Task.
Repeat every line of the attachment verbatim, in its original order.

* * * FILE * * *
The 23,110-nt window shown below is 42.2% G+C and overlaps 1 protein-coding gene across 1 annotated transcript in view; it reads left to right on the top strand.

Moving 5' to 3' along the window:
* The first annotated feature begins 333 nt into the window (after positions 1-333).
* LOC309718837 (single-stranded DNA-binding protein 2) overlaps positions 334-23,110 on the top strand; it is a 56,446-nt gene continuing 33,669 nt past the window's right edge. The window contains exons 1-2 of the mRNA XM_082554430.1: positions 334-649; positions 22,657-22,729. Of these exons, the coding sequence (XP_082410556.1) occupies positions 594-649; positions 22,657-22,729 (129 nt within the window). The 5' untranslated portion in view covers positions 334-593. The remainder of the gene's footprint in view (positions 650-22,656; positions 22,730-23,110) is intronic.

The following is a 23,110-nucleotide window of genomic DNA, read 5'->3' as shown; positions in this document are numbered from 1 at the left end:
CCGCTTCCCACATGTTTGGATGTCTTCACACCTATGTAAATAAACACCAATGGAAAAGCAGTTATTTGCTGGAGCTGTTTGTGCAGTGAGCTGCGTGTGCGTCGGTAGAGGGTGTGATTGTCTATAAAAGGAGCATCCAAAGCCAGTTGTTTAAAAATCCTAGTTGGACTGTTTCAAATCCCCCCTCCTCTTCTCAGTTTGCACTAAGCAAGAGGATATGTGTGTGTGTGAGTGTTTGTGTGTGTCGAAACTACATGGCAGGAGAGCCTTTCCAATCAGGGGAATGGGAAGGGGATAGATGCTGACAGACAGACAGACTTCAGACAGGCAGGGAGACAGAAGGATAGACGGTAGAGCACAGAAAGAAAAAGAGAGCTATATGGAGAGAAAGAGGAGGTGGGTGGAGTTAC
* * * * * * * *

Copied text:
The 23,110-nt window shown below is 42.2% G+C and overlaps 1 protein-coding gene across 1 annotated transcript in view; it reads left to right on the top strand.

Moving 5' to 3' along the window:
* The first annotated feature begins 333 nt into the window (after positions 1-333).
* LOC309718837 (single-stranded DNA-binding protein 2) overlaps positions 334-23,110 on the top strand; it is a 56,446-nt gene continuing 33,669 nt past the window's right edge. The window contains exons 1-2 of the mRNA XM_082554430.1: positions 334-649; positions 22,657-22,729. Of these exons, the coding sequence (XP_082410556.1) occupies positions 594-649; positions 22,657-22,729 (129 nt within the window). The 5' untranslated portion in view covers positions 334-593. The remainder of the gene's footprint in view (positions 650-22,656; positions 22,730-23,110) is intronic.

The following is a 23,110-nucleotide window of genomic DNA, read 5'->3' as shown; positions in this document are numbered from 1 at the left end:
CCGCTTCCCACATGTTTGGATGTCTTCACACCTATGTAAATAAACACCAATGGAAAAGCAGTTATTTGCTGGAGCTGTTTGTGCAGTGAGCTGCGTGTGCGTCGGTAGAGGGTGTGATTGTCTATAAAAGGAGCATCCAAAGCCAGTTGTTTAAAAATCCTAGTTGGACTGTTTCAAATCCCCCCTCCTCTTCTCAGTTTGCACTAAGCAAGAGGATATGTGTGTGTGTGAGTGTTTGTGTGTGTCGAAACTACATGGCAGGAGAGCCTTTCCAATCAGGGGAATGGGAAGGGGATAGATGCTGACAGACAGACAGACTTCAGACAGGCAGGGAGACAGAAGGATAGACGGTAGAGCACAGAAAGAAAAAGAGAGCTATATGGAGAGAAAGAGGAGGTGGGTGGAGTTAC